A team of students from St Columba's College in Dublin has been crowned this year's winner of the CanSat national finals.

The competition aims to encourage secondary school pupils into science, technology, engineering and maths by getting them to design, build and fly small drinks can sized satellites packed with sensors.

Every CanSat has a primary mission of measuring air temperature and air pressure on its descent back to Earth.

Each team must also choose a number of secondary missions too, which can include parameters like GPS location, radiation levels, acceleration and remote commands.

CanSats are launched from a small high powered rocket

The CanSats are launched from a small high powered rocket, which brings them to around 400m before deploying them.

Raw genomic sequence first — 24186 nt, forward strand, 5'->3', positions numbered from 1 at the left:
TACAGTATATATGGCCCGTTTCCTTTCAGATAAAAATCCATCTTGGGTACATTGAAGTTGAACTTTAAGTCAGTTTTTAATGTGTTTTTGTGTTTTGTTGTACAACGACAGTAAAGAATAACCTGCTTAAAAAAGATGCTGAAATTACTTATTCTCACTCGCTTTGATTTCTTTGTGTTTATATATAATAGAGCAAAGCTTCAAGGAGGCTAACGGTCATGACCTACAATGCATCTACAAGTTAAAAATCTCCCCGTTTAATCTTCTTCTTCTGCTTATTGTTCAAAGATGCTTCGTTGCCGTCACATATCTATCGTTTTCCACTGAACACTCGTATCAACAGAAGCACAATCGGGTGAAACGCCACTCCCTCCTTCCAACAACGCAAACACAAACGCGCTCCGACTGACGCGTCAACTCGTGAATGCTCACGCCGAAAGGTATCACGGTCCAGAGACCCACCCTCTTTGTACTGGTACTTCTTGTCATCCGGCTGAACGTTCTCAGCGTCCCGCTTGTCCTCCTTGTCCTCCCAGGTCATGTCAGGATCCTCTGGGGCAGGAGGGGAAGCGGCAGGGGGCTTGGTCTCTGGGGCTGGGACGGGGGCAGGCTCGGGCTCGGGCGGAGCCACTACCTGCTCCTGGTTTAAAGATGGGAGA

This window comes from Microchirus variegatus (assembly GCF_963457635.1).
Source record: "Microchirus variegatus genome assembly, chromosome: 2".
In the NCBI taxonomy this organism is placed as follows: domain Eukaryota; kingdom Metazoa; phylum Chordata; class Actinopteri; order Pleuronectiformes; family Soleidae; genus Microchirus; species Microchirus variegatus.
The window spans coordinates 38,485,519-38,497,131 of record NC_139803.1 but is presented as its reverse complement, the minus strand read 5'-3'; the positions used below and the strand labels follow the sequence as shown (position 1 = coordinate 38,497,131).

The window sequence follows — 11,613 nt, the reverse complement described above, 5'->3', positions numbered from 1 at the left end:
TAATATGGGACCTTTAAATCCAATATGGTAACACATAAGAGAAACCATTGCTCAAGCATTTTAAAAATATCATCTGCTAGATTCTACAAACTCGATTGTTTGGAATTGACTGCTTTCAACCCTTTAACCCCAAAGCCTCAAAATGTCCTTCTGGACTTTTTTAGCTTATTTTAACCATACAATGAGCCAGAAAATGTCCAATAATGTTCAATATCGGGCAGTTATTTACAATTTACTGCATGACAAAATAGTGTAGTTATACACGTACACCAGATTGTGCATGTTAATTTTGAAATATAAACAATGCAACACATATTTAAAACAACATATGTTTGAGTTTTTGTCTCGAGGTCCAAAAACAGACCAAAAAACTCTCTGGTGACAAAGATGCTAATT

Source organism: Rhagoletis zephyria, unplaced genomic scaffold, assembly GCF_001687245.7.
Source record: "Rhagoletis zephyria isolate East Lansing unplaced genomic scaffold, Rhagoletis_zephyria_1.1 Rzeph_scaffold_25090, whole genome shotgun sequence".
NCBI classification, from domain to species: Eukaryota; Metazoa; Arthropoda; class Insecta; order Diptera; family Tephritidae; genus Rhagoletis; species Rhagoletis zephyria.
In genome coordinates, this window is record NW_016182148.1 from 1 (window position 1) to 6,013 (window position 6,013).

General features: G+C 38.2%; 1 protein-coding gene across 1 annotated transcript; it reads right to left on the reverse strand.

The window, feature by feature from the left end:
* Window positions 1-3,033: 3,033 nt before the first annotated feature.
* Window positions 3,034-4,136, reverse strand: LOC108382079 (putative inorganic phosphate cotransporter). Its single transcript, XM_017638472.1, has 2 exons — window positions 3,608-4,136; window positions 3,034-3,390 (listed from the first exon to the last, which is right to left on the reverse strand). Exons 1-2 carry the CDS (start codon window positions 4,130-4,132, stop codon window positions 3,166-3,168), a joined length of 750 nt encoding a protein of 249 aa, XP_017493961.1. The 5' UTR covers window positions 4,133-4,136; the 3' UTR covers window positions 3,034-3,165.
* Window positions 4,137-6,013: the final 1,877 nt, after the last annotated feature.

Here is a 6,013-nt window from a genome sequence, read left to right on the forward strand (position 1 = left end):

Alternatively they can be brought up on a quadcopter or drone which drops them.

They then float down on a parachute.

After the data has been collected and analysed, each team must then present their findings to the judges, who in turn decide which project overall is the winner.

The project teams are marked on their educational value, technical achievement, team work and outreach.

A number of regional finals took place around the country in recent months, with the national finals taking place in Emo Court and the Killeshin Hotel in Portlaoise over the past two days.

This year's national finalists were Coláiste Muire from Ennis, Mount Mercy College in Cork, Moate Community School from Westmeath, Kilrush Community School from Clare, St Columba's College from Dublin, Belvedere College Dublin and Mercy College in Sligo.

Each team was supported by experts from institutes of technology around the country.

The winning team received €2,000 from MIDAS and Xilinx, as well as a trophy and the opportunity to represent Ireland at the CanSat European finals in Germany in June.